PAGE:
University of Minnesota, Master of Public Health – Maternal and Child Health, expected 2017
St. Olaf College, Bachelor of Arts in Public Health, 2014
“As a young girl in Senegal I accompanied my parents on various mission trips into the rural areas. There I noticed remarkable health disparities between the rural area and Dakar, the capital: children looked haggard and mothers appeared remarkably skinnier. I promised myself that I would earn a quality education and acquire the adequate skill set to return to Senegal to make a difference.”
After witnessing health and social injustices as a child in both her native Nigeria and her home in Senegal, Love Odetola, 22, became passionate about providing basic access to healthcare. In high school, she joined the Youth with a Mission socio-medical center in Dakar, Senegal. There, helped nurses give vaccines to impoverished children. Love later joined her high school medical team, working alongside health professionals to bring care to rural areas.
Love received a competitive $10,000 Davis Project for Peace grant to embark on a maternal/child health and women empowerment project in rural Senegal. As part of the project, Love partnered with the Senegalese government to provide potable water within Lambeneme village to eliminate the need for mothers and girls in the village to trek four kilometers daily to fetch clean water. Love also conducted a public health interactive workshop to educate the village about various health topics and facilitated a microfinance workshop to introduce women to a reputable microfinance bank.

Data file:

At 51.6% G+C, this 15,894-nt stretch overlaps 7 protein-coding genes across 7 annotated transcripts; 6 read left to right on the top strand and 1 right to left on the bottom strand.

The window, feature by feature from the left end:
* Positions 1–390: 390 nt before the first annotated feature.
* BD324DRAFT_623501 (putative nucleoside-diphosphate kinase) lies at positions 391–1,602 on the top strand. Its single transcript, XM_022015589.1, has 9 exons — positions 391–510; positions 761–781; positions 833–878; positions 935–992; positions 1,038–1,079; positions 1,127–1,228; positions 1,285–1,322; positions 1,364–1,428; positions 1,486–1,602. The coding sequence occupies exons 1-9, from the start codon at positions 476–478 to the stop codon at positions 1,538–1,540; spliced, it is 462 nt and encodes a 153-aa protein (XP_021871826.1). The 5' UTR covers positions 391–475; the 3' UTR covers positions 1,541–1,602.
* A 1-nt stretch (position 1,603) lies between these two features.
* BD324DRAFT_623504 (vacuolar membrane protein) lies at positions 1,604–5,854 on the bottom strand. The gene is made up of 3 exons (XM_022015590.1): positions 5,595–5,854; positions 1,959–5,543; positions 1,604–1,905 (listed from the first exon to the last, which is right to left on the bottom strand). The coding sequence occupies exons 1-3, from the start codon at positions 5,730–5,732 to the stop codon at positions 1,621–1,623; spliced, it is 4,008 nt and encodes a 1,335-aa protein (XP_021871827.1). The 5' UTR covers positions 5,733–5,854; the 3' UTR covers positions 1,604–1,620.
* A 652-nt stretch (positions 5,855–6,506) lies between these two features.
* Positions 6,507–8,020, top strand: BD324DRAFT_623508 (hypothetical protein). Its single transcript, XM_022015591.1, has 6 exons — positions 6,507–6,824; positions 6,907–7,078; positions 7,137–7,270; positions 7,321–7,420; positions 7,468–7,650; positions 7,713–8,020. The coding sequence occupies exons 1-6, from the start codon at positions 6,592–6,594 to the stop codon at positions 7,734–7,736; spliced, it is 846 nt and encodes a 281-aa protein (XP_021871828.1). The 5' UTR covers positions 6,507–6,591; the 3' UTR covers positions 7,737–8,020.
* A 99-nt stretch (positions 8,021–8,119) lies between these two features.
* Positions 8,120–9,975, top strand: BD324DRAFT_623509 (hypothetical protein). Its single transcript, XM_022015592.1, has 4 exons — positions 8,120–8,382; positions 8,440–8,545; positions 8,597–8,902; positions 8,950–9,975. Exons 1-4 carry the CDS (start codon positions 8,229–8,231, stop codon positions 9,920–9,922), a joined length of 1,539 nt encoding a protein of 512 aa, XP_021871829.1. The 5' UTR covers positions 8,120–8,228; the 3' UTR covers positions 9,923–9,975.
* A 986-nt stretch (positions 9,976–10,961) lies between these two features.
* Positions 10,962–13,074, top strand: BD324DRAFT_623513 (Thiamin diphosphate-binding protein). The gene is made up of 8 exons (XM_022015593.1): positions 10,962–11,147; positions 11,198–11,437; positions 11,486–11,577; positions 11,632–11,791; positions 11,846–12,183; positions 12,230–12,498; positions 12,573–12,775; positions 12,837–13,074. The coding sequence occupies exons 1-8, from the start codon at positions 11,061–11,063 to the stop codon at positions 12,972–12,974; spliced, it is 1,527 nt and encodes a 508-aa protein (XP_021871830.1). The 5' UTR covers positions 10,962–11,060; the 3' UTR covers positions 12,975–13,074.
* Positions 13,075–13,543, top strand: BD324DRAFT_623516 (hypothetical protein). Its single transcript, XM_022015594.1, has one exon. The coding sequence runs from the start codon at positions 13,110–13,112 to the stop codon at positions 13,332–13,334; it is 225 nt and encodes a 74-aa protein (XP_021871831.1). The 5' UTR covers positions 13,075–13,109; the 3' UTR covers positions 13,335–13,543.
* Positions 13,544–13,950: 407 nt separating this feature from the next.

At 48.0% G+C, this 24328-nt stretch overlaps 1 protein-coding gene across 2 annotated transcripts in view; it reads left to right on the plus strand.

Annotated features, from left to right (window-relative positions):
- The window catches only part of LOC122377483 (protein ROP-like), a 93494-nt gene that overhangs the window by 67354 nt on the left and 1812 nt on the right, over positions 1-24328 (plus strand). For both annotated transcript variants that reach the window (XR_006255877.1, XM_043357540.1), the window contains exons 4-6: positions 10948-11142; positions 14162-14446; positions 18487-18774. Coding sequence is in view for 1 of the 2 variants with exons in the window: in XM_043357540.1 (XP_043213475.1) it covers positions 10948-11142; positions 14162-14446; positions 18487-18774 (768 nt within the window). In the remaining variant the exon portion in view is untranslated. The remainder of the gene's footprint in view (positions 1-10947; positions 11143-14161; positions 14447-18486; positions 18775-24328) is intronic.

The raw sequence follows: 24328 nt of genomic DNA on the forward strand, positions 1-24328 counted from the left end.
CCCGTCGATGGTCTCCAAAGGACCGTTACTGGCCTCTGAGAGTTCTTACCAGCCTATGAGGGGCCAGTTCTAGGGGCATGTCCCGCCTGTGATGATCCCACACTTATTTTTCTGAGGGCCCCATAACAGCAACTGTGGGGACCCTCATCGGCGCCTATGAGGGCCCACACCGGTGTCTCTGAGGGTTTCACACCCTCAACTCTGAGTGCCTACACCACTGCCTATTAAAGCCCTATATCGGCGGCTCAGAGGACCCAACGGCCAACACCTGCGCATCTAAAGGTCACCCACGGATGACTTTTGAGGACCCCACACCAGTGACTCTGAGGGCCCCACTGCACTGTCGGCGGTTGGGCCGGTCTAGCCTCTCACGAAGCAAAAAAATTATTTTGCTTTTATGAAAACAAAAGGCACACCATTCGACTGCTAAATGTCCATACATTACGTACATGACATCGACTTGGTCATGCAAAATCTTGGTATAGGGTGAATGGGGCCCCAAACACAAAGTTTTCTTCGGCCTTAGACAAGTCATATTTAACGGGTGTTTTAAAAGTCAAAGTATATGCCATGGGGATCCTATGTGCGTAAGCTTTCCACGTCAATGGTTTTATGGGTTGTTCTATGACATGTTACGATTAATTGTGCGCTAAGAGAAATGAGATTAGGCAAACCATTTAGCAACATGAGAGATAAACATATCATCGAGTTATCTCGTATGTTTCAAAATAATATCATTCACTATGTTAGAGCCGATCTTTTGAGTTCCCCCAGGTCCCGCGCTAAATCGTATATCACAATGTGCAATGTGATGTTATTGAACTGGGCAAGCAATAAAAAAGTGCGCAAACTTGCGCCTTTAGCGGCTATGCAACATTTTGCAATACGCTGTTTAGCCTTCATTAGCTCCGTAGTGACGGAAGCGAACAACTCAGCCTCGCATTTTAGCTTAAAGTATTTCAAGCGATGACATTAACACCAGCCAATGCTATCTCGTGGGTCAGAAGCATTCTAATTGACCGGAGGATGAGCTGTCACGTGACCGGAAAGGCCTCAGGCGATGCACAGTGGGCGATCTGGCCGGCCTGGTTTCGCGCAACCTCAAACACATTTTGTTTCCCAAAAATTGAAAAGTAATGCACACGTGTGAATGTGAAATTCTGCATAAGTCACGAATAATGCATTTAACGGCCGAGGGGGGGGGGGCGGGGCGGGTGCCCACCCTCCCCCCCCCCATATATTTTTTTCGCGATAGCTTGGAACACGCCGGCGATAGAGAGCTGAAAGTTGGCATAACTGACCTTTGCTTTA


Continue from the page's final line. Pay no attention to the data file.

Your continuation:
Love wanted to empower women to make better health decisions and improve their financial status. She founded the Women for Women Empowerment (WWE) association, which not only served as a financial guarantor to nine women, but also helped the Lambaneme society understand that women don’t have to depend on their husbands to create a sustainable life for their families. As a result, St. Olaf College recognized Love with the Ken Bonde Award for her integrative scholastic work to promote justice and peace.
“My strong belief in access to basic health — perhaps by securing clean water or by knowing about dependable sources of health information or even having access to financial resources to ensure good health outcomes — deeply motivates me to continue this highly rewarding work.”
Love is working toward a Master of Public Health with a concentration in Maternal and Child Health from the University of Minnesota. Her coursework will prepare her for a career advocating for vulnerable populations, with a focus on maternal and child health. Love’s goal is to improve the health outcomes of women and children around the world, especially in sub-Saharan Africa.
“Love has demonstrated outstanding courage and passion for justice among women and children in sub-Saharan Africa.” — Dr. Zobeida E. Bonilla, Assistant Professor of Maternal & Child Health at the University of Minnesota